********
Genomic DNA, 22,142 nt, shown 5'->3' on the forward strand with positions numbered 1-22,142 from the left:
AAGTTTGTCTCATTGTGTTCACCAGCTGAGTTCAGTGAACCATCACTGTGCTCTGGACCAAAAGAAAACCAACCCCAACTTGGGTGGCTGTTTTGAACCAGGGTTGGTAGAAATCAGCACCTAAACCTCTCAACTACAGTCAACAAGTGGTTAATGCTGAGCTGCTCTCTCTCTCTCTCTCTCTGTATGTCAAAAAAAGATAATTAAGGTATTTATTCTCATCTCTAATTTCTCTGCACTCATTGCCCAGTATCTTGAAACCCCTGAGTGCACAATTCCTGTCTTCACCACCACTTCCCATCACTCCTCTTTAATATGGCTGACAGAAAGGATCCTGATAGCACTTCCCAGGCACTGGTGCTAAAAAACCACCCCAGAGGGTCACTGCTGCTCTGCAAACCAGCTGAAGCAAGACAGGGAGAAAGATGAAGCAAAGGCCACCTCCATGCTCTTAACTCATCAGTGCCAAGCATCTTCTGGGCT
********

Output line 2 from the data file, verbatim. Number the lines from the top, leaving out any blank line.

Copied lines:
AAGTTTGTCTCATTGTGTTCACCAGCTGAGTTCAGTGAACCATCACTGTGCTCTGGACCAAAAGAAAACCAACCCCAACTTGGGTGGCTGTTTTGAACCAGGGTTGGTAGAAATCAGCACCTAAACCTCTCAACTACAGTCAACAAGTGGTTAATGCTGAGCTGCTCTCTCTCTCTCTCTCTCTGTATGTCAAAAAAAGATAATTAAGGTATTTATTCTCATCTCTAATTTCTCTGCACTCATTGCCCAGTATCTTGAAACCCCTGAGTGCACAATTCCTGTCTTCACCACCACTTCCCATCACTCCTCTTTAATATGGCTGACAGAAAGGATCCTGATAGCACTTCCCAGGCACTGGTGCTAAAAAACCACCCCAGAGGGTCACTGCTGCTCTGCAAACCAGCTGAAGCAAGACAGGGAGAAAGATGAAGCAAAGGCCACCTCCATGCTCTTAACTCATCAGTGCCAAGCATCTTCTGGGCT